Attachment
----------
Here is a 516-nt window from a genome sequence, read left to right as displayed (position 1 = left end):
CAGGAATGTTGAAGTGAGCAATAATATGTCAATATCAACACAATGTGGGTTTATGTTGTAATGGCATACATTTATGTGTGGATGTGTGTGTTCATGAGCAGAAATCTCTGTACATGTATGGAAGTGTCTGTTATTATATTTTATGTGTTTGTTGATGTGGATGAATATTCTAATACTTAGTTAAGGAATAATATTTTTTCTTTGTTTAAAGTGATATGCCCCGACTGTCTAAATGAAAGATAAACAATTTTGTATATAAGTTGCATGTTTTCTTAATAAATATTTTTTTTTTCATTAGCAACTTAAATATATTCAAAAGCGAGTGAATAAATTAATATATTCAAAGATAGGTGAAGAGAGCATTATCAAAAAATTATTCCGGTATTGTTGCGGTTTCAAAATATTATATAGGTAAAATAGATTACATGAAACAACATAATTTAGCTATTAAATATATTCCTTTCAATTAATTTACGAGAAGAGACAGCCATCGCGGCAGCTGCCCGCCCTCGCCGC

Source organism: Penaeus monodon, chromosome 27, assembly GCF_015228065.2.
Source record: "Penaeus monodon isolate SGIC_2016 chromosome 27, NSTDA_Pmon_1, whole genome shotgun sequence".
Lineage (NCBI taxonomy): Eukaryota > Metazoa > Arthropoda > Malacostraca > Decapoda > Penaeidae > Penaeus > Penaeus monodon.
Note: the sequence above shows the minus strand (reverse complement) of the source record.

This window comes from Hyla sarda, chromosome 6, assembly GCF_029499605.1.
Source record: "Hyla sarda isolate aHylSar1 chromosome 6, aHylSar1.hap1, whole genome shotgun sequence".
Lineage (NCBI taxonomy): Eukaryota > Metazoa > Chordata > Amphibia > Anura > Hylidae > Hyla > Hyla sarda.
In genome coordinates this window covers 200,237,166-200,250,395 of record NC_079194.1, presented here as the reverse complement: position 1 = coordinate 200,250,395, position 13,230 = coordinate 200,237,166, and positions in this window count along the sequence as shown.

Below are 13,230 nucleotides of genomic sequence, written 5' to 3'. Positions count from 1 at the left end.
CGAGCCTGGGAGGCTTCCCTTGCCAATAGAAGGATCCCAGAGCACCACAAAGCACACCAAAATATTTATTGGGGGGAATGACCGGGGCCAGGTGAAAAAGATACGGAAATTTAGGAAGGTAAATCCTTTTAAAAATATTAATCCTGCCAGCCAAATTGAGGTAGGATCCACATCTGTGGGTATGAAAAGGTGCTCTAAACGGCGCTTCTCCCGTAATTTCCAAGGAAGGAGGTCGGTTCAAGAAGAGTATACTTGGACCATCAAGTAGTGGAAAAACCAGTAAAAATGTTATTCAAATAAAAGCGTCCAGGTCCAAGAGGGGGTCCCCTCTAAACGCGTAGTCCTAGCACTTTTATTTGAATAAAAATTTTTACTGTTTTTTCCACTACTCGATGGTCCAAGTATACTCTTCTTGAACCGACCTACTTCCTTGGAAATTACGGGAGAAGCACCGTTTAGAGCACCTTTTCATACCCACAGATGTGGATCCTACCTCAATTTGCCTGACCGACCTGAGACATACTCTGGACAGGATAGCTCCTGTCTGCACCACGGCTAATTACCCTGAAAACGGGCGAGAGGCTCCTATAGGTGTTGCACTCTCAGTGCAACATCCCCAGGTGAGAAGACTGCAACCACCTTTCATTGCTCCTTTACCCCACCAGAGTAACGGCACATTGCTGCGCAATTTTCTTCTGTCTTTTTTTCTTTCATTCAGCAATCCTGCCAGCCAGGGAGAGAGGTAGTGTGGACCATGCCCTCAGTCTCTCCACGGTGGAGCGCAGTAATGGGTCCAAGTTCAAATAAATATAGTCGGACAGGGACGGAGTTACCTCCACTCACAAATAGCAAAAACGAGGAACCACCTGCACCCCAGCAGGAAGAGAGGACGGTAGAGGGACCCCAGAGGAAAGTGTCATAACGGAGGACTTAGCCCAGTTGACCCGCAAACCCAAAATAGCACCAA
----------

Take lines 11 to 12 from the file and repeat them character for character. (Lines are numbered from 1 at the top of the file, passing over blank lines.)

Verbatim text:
Below are 13,230 nucleotides of genomic sequence, written 5' to 3'. Positions count from 1 at the left end.
CGAGCCTGGGAGGCTTCCCTTGCCAATAGAAGGATCCCAGAGCACCACAAAGCACACCAAAATATTTATTGGGGGGAATGACCGGGGCCAGGTGAAAAAGATACGGAAATTTAGGAAGGTAAATCCTTTTAAAAATATTAATCCTGCCAGCCAAATTGAGGTAGGATCCACATCTGTGGGTATGAAAAGGTGCTCTAAACGGCGCTTCTCCCGTAATTTCCAAGGAAGGAGGTCGGTTCAAGAAGAGTATACTTGGACCATCAAGTAGTGGAAAAACCAGTAAAAATGTTATTCAAATAAAAGCGTCCAGGTCCAAGAGGGGGTCCCCTCTAAACGCGTAGTCCTAGCACTTTTATTTGAATAAAAATTTTTACTGTTTTTTCCACTACTCGATGGTCCAAGTATACTCTTCTTGAACCGACCTACTTCCTTGGAAATTACGGGAGAAGCACCGTTTAGAGCACCTTTTCATACCCACAGATGTGGATCCTACCTCAATTTGCCTGACCGACCTGAGACATACTCTGGACAGGATAGCTCCTGTCTGCACCACGGCTAATTACCCTGAAAACGGGCGAGAGGCTCCTATAGGTGTTGCACTCTCAGTGCAACATCCCCAGGTGAGAAGACTGCAACCACCTTTCATTGCTCCTTTACCCCACCAGAGTAACGGCACATTGCTGCGCAATTTTCTTCTGTCTTTTTTTCTTTCATTCAGCAATCCTGCCAGCCAGGGAGAGAGGTAGTGTGGACCATGCCCTCAGTCTCTCCACGGTGGAGCGCAGTAATGGGTCCAAGTTCAAATAAATATAGTCGGACAGGGACGGAGTTACCTCCACTCACAAATAGCAAAAACGAGGAACCACCTGCACCCCAGCAGGAAGAGAGGACGGTAGAGGGACCCCAGAGGAAAGTGTCATAACGGAGGACTTAGCCCAGTTGACCCGCAAACCCAAAATAGCACCAA